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Abstract Wavy Lines

AI Safety Prize


Four final submissions received prizes. Below are summaries of the winning submissions.

Synthetic Cancer - Augmenting Worms with LLMs

David Zollikofer and Benjamin Zimmerman (CHF 7'500)



With the rise of LLMs, a completely new threat landscape has emerged, ranging from LLMs used for fraudulent purposes (Erzberger, 2023) to initial ideas of integrating LLMs in malware (Labs, 2023), and even first prototypes for LLM-based worms (Bil, 2023).
We propose a novel type of metamorphic malware that utilizes LLMs in two key areas:
(I) code rewriting, and (II) targeted spreading combined with social engineering.

Disclosure The findings presented in this paper are intended solely for scientific and
research purposes. We are fully aware that this paper presents a malware type with great potential for abuse. We are publishing this in good faith and in an effort to raise awareness. We strictly prohibit any non-scientific use of these findings.

Universal Jailbreak Backdoors from Poisoned Human Feedback

Javier Rando and Florian Tramèr (CHF 1'500)



Reinforcement Learning from Human Feedback (RLHF) is used to align large language
models to produce helpful and harmless responses. Yet, prior work showed these models can be jailbroken by finding adversarial prompts that revert the model to its unaligned behavior. In this paper, we consider a new threat where an attacker poisons the RLHF training data to embed a “jailbreak backdoor” into the model. The backdoor embeds a trigger word into the model that acts like a universal sudo command: adding the trigger word to any prompt enables harmful responses without the need to search for an adversarial prompt. Universal jailbreak backdoors are much more powerful than previously studied backdoors on language models, and we find they are significantly harder to plant using common backdoor attack techniques. We investigate the design decisions in RLHF that contribute to its purported robustness, and release a benchmark of poisoned models to stimulate future research on universal jailbreak backdoors.

Vulnerability of Face Recognition Systems to Template Inversion Attacks: From Simulation to Practical Evaluation

Hatef Otroshi Shahreza and Sébastien Marcel (CHF 1'500)



Face recognition systems are increasingly being used in different applications. In
such systems, some features (also known as embeddings or templates) are extracted
from each face image. Then, the extracted templates are stored in the system’s
database during the enrollment stage and are later used for recognition. In this
work, we focus on template inversion attacks against face recognition systems,
where an adversary gains access to the templates stored in the database of the
system and tries to reconstruct underlying face from facial templates. We introduce
a novel method (dubbed GaFaR) to reconstruct 3D face from facial templates using
a geometry-aware generator network based on generative neural radiance fields
(GNeRF). We learn a mapping from facial templates to the intermediate latent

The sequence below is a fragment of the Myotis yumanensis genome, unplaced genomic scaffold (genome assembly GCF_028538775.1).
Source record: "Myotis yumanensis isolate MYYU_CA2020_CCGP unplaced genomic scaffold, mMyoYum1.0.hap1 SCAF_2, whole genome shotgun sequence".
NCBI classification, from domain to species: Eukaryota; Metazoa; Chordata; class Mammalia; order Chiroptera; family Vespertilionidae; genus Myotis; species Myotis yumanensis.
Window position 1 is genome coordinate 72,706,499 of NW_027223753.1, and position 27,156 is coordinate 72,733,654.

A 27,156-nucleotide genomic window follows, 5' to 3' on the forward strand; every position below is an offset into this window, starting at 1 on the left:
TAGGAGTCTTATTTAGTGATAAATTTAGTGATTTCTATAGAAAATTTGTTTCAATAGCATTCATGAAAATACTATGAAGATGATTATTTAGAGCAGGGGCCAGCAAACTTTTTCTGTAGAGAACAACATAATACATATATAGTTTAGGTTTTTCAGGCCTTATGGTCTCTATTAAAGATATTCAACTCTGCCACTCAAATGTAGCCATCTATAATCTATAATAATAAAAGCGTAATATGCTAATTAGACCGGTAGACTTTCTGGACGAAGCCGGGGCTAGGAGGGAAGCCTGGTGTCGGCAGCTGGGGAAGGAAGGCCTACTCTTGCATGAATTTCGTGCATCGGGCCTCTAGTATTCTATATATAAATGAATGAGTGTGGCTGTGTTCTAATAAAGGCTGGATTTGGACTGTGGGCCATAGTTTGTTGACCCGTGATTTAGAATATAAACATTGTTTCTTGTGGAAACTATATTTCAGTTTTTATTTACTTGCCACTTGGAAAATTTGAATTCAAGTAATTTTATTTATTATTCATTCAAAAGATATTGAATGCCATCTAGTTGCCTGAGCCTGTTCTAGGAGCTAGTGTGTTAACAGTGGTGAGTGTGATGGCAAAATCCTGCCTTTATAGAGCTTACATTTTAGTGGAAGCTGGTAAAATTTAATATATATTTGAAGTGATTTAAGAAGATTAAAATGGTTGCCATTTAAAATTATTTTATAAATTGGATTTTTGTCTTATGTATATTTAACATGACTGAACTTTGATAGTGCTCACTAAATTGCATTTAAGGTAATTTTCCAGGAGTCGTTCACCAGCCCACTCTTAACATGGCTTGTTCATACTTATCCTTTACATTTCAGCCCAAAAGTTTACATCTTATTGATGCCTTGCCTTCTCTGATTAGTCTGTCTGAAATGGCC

space of a pretrained generator network with a semi-supervised learning approach,
using real and synthetic images simultaneously, within a Generative Adversarial
Network (GAN) based framework. In addition, during the inference stage, we
also propose optimization on the camera parameters to generate face images to
improve the success attack rate. We evaluate the performance of our method in
the whitebox and blackbox attacks against state-of-the-art face recognition models
on different datasets. Moreover, we perform practical presentation attacks on real
face recognition systems using the digital screen replay and printed photographs,
and evaluate the vulnerability of face recognition systems to template inversion

attacks. As a matter of fact, the reconstructed face images jeopardize both secu-
rity and privacy of users: the adversary can use the reconstructed face image to

impersonate and enter the system (security threat). In addition, the reconstructed
face image not only reveal privacy-sensitive information of the enrolled user, such
as age, gender, ethnicity, etc, but also provide a good estimation of subject’s
face (privacy threat). Our experimental results demonstrate a critical vulnerability
in face recognition systems, and encourage the scientific community to develop
and propose the next generation of safe and protected face recognition systems.
The project page is available at:

Adversarial Attacks on GPT-4 via Simple Random Search

Maksym Andriushchenko (CHF 500)



In a recent announcement from December 15th, OpenAI made the predicted probabilities of their models available via API. In this short paper, we use them to implement an adversarial attack on the latest GPT-4 Turbo (gpt-4-1106-preview) model based on simple random search. We append a short adversarial string to a harmful request that is by default rejected by the model with high probability due to safety,
ethical or legal concerns. This is sufficient to “jailbreak” the model and make it answer the harmful or undesirable request. We show examples of corresponding conversations without and with adversarial suffixes. Interestingly, iterative optimization via simple random search is highly effective: we can iteratively increase the probability of a desired starting token from ≈ 1% to above 50%. We note that this is a very simple approach that only scratches the surface of what is possible with much more advanced optimization methods and, especially, full white-box access to the model. Finally, we discuss implications and potential defenses against such attacks. Our code notebook is available at

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